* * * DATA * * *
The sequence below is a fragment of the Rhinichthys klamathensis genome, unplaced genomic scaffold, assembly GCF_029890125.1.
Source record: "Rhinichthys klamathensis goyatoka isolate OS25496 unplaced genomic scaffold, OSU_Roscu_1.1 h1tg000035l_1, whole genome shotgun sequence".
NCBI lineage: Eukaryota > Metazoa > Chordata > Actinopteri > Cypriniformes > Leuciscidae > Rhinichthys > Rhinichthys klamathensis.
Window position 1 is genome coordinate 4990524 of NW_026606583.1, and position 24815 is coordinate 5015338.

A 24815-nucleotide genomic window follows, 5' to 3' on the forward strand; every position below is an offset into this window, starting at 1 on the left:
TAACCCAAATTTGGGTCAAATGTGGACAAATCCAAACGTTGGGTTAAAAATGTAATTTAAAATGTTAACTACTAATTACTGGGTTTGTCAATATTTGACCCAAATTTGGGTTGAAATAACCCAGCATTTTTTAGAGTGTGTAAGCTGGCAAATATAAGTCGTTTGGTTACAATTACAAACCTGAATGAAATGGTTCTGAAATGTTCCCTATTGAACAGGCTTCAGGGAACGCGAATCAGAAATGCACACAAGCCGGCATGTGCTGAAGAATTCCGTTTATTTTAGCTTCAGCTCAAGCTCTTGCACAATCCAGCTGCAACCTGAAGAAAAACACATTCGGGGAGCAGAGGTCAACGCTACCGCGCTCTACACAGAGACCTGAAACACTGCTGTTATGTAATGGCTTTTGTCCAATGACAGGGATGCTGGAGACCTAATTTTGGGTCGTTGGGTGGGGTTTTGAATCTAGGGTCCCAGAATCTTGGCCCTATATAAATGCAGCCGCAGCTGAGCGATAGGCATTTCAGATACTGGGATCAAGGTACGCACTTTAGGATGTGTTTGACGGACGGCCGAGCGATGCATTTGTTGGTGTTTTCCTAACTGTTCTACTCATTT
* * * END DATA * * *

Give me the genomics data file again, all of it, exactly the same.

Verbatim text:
The sequence below is a fragment of the Rhinichthys klamathensis genome, unplaced genomic scaffold, assembly GCF_029890125.1.
Source record: "Rhinichthys klamathensis goyatoka isolate OS25496 unplaced genomic scaffold, OSU_Roscu_1.1 h1tg000035l_1, whole genome shotgun sequence".
NCBI lineage: Eukaryota > Metazoa > Chordata > Actinopteri > Cypriniformes > Leuciscidae > Rhinichthys > Rhinichthys klamathensis.
Window position 1 is genome coordinate 4990524 of NW_026606583.1, and position 24815 is coordinate 5015338.

A 24815-nucleotide genomic window follows, 5' to 3' on the forward strand; every position below is an offset into this window, starting at 1 on the left:
TAACCCAAATTTGGGTCAAATGTGGACAAATCCAAACGTTGGGTTAAAAATGTAATTTAAAATGTTAACTACTAATTACTGGGTTTGTCAATATTTGACCCAAATTTGGGTTGAAATAACCCAGCATTTTTTAGAGTGTGTAAGCTGGCAAATATAAGTCGTTTGGTTACAATTACAAACCTGAATGAAATGGTTCTGAAATGTTCCCTATTGAACAGGCTTCAGGGAACGCGAATCAGAAATGCACACAAGCCGGCATGTGCTGAAGAATTCCGTTTATTTTAGCTTCAGCTCAAGCTCTTGCACAATCCAGCTGCAACCTGAAGAAAAACACATTCGGGGAGCAGAGGTCAACGCTACCGCGCTCTACACAGAGACCTGAAACACTGCTGTTATGTAATGGCTTTTGTCCAATGACAGGGATGCTGGAGACCTAATTTTGGGTCGTTGGGTGGGGTTTTGAATCTAGGGTCCCAGAATCTTGGCCCTATATAAATGCAGCCGCAGCTGAGCGATAGGCATTTCAGATACTGGGATCAAGGTACGCACTTTAGGATGTGTTTGACGGACGGCCGAGCGATGCATTTGTTGGTGTTTTCCTAACTGTTCTACTCATTT